Crizotinib is a standard treatment for advanced ALK-positive non-small-cell lung cancer (NSCLC). We undertook this study to investigate the pharmacokinetics of crizotinib and clinical and pharmacogenomic factors that may increase the risk of adverse events (AEs). We defined clinically significant AEs as grade 4 hematological toxicity, grade ≥3 non-hematological toxicity, and any grade of interstitial lung disease. Eight subjects with ALK-positive NSCLC scheduled to receive crizotinib 250 mg twice daily were studied. Six patients were female and two were male, and most of the patients had low body weight with a median body weight of 46.8 kg (range, 42.4-61.0 kg). All patients developed AEs, five developing six clinically significant AEs. Six patients required dose reduction. In pharmacokinetic analysis, blood samples were obtained on days 1 and 15. The mean area under the plasma concentration-time curve from 0-12 h (AUC0-12 ) on day 15 was significantly increased in patients with clinically significant AEs (n = 5) compared with those without (n = 3) (P = 0.04). Genetic polymorphisms of ABCB1 were analyzed. One patient with the ABCB1 1236TT-2677TT-3435TT genotype was an outlier, with an AUC0-12 and peak concentrations on day 15 of 2.84× and 2.61× the mean, respectively, compared with those with other genotypes. Our results suggest that some Japanese NSCLC patients treated with crizotinib developed clinically significant toxicities that were related to altered pharmacokinetics parameters due to genotype and body weight factors.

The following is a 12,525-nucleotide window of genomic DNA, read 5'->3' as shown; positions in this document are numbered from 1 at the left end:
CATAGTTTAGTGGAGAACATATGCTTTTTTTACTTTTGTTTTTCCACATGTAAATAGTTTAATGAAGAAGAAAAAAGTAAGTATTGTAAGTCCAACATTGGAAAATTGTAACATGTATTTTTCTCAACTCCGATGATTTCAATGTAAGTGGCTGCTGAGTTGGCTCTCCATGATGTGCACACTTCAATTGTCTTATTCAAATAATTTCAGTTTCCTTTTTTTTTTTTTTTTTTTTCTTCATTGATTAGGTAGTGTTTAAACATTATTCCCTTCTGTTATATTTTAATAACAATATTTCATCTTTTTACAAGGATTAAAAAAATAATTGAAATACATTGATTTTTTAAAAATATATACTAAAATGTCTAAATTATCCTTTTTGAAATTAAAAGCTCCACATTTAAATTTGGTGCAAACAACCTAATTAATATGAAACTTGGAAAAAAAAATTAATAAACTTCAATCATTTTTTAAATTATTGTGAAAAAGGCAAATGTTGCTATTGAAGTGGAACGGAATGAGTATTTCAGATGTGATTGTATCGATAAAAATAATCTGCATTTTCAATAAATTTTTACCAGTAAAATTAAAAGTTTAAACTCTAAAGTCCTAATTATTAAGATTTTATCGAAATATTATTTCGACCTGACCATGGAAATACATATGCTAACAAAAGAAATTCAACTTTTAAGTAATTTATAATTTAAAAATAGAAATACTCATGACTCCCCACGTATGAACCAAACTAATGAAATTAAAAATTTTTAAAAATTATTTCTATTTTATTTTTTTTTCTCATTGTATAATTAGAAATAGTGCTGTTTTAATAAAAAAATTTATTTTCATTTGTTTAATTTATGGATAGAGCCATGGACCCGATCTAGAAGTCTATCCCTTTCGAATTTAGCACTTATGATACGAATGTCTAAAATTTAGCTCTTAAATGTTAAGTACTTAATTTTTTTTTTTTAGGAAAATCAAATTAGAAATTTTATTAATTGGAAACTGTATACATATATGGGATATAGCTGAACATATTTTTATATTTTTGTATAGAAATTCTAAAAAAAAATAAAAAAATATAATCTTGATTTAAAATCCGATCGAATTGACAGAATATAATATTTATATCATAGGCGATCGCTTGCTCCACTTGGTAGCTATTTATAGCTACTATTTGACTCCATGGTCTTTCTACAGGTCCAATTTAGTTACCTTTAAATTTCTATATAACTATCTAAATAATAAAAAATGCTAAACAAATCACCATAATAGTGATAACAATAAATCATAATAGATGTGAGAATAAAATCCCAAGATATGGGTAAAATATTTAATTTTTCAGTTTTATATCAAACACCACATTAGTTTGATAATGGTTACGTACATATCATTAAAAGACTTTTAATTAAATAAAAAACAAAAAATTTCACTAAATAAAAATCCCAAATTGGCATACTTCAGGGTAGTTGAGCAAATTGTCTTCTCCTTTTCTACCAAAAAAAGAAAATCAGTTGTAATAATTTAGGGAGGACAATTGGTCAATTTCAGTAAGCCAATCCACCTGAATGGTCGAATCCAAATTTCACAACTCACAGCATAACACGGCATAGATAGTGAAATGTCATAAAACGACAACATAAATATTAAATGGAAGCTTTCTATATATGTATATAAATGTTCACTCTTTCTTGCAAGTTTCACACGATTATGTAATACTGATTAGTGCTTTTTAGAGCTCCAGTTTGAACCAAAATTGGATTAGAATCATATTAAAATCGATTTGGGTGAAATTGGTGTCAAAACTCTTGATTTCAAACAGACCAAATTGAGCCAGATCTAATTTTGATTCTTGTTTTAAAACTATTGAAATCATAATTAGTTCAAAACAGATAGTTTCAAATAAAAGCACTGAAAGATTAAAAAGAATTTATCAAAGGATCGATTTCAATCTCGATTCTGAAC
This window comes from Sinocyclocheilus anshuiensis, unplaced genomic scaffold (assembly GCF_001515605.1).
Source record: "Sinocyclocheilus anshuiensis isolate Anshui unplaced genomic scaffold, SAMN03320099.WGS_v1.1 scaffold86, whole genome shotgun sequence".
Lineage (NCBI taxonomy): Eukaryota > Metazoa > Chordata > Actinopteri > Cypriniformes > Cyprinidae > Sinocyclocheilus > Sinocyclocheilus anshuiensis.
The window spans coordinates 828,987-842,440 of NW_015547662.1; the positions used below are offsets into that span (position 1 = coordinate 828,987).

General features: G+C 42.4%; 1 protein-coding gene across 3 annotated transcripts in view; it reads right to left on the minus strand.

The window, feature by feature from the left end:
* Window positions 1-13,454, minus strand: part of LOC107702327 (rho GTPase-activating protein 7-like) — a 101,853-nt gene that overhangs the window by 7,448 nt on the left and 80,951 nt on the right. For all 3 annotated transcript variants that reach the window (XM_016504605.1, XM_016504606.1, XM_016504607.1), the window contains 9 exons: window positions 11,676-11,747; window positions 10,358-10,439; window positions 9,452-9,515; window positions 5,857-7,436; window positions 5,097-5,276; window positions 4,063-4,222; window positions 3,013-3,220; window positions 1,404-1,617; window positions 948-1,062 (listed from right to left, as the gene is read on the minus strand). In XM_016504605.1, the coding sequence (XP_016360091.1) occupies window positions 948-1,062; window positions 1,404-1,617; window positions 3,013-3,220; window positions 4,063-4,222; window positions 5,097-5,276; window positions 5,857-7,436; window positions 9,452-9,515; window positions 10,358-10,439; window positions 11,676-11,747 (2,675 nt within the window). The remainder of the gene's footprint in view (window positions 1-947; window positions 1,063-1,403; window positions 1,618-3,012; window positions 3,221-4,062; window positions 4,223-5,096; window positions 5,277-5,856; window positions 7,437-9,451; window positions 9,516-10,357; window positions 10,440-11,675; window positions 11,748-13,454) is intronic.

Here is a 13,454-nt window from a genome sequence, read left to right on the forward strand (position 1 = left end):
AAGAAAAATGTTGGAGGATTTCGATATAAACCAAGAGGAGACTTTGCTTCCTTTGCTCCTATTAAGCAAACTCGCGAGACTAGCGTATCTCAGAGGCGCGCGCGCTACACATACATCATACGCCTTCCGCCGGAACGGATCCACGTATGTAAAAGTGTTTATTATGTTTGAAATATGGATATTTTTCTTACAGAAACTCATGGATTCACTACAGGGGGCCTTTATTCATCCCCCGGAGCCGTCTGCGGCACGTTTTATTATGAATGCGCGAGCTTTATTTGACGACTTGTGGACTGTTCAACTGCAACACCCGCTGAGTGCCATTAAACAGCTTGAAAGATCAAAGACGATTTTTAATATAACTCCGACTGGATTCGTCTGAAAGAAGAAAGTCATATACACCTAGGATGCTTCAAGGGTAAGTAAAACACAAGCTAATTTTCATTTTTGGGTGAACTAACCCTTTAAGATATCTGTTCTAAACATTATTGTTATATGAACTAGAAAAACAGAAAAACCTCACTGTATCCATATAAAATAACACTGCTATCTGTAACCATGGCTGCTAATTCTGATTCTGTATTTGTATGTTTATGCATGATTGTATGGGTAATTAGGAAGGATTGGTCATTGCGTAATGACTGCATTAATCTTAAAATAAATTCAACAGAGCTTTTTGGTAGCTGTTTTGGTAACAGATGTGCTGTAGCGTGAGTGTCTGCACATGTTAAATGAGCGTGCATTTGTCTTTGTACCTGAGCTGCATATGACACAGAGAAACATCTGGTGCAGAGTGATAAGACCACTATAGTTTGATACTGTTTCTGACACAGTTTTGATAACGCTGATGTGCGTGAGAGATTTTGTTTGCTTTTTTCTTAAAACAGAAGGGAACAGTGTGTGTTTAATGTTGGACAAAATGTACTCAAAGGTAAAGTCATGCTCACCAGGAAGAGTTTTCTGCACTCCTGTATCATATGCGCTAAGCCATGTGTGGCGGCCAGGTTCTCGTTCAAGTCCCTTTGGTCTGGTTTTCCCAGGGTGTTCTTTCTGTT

Incharoen P, Reungwetwattana T, Saowapa S, et al.
ALK-rearranged pulmonary adenocarcinoma in Thai Patients: From diagnosis to treatment efficacy.
World J Surg Oncol. 2016; 14:139 [PubMed] Article available free on PMC after 21/10/2017 Related Publications
BACKGROUND: Anaplastic lymphoma kinase (ALK) gene rearrangement is detected in 3% to 13% of non-small cell lung carcinoma patients, and these patients benefit from ALK inhibitors. The aim of this study was to determine the prevalence, the clinical and histological characteristics and the treatment outcomes of ALK-rearranged lung adenocarcinoma using immunohistochemistry (IHC) IHC, reverse transcription polymerase chain reaction (RT-PCR) and fluorescence in situ hybridization (FISH) methodologies.
METHODS: A total of 268 pulmonary adenocarcinoma patients were screened for ALK expression by ALK IHC, which was confirmed by FISH and/or RT-PCR for ALK gene rearrangement. The treatment outcomes of ALK-rearranged patients were retrospectively reviewed.